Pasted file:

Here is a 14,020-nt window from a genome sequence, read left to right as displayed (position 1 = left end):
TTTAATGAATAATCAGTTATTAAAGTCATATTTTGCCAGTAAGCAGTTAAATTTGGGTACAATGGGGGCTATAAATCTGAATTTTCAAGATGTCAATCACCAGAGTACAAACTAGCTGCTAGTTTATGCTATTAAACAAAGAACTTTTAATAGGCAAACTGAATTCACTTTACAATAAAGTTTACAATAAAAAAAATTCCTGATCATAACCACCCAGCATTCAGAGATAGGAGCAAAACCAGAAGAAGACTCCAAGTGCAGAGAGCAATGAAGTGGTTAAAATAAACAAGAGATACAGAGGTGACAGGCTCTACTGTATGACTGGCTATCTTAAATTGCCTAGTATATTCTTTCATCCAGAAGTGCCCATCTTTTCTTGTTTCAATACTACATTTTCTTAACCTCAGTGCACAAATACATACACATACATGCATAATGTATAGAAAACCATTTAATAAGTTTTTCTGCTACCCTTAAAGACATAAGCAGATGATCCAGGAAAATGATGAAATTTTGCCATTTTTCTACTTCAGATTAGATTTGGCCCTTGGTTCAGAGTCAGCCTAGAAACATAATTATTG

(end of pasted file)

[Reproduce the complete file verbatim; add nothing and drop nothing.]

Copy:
Here is a 14,020-nt window from a genome sequence, read left to right as displayed (position 1 = left end):
TTTAATGAATAATCAGTTATTAAAGTCATATTTTGCCAGTAAGCAGTTAAATTTGGGTACAATGGGGGCTATAAATCTGAATTTTCAAGATGTCAATCACCAGAGTACAAACTAGCTGCTAGTTTATGCTATTAAACAAAGAACTTTTAATAGGCAAACTGAATTCACTTTACAATAAAGTTTACAATAAAAAAAATTCCTGATCATAACCACCCAGCATTCAGAGATAGGAGCAAAACCAGAAGAAGACTCCAAGTGCAGAGAGCAATGAAGTGGTTAAAATAAACAAGAGATACAGAGGTGACAGGCTCTACTGTATGACTGGCTATCTTAAATTGCCTAGTATATTCTTTCATCCAGAAGTGCCCATCTTTTCTTGTTTCAATACTACATTTTCTTAACCTCAGTGCACAAATACATACACATACATGCATAATGTATAGAAAACCATTTAATAAGTTTTTCTGCTACCCTTAAAGACATAAGCAGATGATCCAGGAAAATGATGAAATTTTGCCATTTTTCTACTTCAGATTAGATTTGGCCCTTGGTTCAGAGTCAGCCTAGAAACATAATTATTG